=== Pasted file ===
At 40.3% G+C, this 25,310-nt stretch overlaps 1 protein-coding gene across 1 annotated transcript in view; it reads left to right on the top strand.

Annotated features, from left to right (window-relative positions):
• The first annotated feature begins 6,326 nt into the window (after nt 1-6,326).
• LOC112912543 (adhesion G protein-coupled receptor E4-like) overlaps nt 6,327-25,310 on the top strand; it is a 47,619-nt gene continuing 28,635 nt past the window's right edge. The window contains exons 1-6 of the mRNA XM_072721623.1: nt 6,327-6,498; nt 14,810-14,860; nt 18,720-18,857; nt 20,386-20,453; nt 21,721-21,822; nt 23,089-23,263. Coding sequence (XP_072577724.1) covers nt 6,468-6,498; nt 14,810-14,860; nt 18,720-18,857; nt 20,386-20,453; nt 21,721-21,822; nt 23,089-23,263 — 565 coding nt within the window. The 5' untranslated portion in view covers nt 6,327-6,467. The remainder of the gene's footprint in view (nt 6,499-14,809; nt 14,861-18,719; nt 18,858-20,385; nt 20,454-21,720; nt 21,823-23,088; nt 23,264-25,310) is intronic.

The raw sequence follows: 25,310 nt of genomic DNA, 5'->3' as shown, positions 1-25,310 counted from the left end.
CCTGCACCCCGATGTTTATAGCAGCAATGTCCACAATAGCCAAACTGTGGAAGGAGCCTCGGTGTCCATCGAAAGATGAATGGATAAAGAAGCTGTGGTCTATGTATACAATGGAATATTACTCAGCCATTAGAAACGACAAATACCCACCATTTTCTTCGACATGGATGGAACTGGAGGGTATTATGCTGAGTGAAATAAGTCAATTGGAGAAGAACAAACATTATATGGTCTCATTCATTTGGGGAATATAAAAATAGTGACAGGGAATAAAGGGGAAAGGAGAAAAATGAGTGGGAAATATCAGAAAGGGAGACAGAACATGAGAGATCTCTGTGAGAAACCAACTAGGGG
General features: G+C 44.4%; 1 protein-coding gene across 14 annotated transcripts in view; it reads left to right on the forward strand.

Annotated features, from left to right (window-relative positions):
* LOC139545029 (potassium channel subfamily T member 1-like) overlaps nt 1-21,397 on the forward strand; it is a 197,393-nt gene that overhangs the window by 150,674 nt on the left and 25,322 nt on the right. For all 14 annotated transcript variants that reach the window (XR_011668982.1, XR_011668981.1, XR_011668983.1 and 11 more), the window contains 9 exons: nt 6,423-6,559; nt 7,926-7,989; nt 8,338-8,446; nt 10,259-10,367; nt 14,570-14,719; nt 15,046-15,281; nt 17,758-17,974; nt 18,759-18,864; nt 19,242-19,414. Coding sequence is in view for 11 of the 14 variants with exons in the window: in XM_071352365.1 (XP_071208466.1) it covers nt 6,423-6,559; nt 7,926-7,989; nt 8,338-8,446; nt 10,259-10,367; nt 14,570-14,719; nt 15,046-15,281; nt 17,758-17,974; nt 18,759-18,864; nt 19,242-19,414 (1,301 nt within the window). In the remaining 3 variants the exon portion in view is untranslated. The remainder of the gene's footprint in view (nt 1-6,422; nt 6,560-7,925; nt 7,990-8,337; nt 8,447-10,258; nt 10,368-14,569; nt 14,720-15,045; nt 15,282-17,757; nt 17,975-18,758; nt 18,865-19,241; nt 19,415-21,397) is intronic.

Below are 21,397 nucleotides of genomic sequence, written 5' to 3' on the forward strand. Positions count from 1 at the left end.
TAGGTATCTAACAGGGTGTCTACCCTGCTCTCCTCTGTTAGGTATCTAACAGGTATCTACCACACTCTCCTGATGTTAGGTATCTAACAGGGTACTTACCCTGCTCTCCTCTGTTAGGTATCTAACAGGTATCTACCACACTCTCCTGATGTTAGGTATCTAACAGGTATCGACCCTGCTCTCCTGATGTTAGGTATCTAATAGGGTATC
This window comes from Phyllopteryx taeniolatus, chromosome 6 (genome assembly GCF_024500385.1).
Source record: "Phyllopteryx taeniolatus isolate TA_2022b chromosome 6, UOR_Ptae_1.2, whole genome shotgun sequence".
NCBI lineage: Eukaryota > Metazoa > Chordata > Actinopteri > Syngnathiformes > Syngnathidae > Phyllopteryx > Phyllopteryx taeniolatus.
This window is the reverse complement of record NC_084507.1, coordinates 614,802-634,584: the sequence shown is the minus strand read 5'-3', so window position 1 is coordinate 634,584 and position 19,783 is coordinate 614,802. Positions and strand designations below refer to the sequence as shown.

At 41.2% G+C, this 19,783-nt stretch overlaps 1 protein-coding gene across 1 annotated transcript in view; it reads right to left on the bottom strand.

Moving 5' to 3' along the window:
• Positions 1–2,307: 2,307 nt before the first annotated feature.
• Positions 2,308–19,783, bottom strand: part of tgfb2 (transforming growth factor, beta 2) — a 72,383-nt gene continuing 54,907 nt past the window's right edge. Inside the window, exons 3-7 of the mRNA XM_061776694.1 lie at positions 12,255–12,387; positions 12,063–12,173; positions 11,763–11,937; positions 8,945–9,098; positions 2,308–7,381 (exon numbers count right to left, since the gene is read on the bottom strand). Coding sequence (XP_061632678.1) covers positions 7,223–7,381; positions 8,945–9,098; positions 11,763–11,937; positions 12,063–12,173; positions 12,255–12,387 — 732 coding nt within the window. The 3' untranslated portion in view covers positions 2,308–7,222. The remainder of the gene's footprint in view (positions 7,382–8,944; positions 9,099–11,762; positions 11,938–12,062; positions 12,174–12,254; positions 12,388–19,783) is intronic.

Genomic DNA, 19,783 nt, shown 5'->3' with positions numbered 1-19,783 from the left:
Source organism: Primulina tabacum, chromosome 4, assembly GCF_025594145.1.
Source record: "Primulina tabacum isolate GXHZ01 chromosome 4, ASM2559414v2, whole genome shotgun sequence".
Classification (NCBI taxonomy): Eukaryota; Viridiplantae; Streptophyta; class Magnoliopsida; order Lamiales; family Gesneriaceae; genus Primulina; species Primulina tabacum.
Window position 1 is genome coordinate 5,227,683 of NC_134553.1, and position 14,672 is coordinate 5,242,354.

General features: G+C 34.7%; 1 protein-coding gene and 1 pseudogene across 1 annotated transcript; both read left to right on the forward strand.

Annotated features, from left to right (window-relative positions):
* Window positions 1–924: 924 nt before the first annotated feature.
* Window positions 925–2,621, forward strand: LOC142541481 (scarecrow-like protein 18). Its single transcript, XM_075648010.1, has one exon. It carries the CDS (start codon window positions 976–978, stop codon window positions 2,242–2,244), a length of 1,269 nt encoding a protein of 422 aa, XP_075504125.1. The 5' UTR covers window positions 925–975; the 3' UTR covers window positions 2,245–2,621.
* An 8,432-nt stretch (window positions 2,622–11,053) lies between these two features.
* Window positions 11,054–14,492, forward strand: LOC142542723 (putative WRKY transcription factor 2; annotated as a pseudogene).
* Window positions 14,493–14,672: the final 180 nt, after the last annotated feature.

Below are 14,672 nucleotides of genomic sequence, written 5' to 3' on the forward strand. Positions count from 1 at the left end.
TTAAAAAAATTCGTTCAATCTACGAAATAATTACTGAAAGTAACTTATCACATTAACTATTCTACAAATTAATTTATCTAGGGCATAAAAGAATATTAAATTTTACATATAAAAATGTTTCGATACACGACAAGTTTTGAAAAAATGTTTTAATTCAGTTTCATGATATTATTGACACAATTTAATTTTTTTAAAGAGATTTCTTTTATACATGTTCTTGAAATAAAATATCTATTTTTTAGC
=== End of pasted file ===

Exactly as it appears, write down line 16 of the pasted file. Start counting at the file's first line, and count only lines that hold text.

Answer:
At 41.2% G+C, this 19,783-nt stretch overlaps 1 protein-coding gene across 1 annotated transcript in view; it reads right to left on the bottom strand.